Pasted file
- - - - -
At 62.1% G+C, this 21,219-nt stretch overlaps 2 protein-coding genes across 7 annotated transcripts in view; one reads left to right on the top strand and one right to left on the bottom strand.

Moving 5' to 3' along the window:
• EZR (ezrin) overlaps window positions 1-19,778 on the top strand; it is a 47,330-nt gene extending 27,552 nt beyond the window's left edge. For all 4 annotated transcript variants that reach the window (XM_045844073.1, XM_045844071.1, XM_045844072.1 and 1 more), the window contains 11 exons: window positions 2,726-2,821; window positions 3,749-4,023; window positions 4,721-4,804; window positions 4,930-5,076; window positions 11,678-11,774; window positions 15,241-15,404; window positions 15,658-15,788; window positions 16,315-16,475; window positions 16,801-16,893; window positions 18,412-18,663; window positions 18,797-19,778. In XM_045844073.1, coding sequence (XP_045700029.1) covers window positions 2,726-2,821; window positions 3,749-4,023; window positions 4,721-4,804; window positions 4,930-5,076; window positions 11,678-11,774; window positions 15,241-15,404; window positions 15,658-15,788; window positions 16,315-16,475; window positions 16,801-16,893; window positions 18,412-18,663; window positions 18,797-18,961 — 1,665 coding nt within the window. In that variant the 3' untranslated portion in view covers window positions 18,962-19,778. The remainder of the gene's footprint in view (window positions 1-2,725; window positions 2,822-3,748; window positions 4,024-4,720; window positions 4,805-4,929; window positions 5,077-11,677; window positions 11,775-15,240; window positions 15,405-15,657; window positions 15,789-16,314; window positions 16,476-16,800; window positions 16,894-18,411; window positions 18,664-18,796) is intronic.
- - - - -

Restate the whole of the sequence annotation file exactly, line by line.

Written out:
At 62.1% G+C, this 21,219-nt stretch overlaps 2 protein-coding genes across 7 annotated transcripts in view; one reads left to right on the top strand and one right to left on the bottom strand.

Moving 5' to 3' along the window:
• EZR (ezrin) overlaps window positions 1-19,778 on the top strand; it is a 47,330-nt gene extending 27,552 nt beyond the window's left edge. For all 4 annotated transcript variants that reach the window (XM_045844073.1, XM_045844071.1, XM_045844072.1 and 1 more), the window contains 11 exons: window positions 2,726-2,821; window positions 3,749-4,023; window positions 4,721-4,804; window positions 4,930-5,076; window positions 11,678-11,774; window positions 15,241-15,404; window positions 15,658-15,788; window positions 16,315-16,475; window positions 16,801-16,893; window positions 18,412-18,663; window positions 18,797-19,778. In XM_045844073.1, coding sequence (XP_045700029.1) covers window positions 2,726-2,821; window positions 3,749-4,023; window positions 4,721-4,804; window positions 4,930-5,076; window positions 11,678-11,774; window positions 15,241-15,404; window positions 15,658-15,788; window positions 16,315-16,475; window positions 16,801-16,893; window positions 18,412-18,663; window positions 18,797-18,961 — 1,665 coding nt within the window. In that variant the 3' untranslated portion in view covers window positions 18,962-19,778. The remainder of the gene's footprint in view (window positions 1-2,725; window positions 2,822-3,748; window positions 4,024-4,720; window positions 4,805-4,929; window positions 5,077-11,677; window positions 11,775-15,240; window positions 15,405-15,657; window positions 15,789-16,314; window positions 16,476-16,800; window positions 16,894-18,411; window positions 18,664-18,796) is intronic.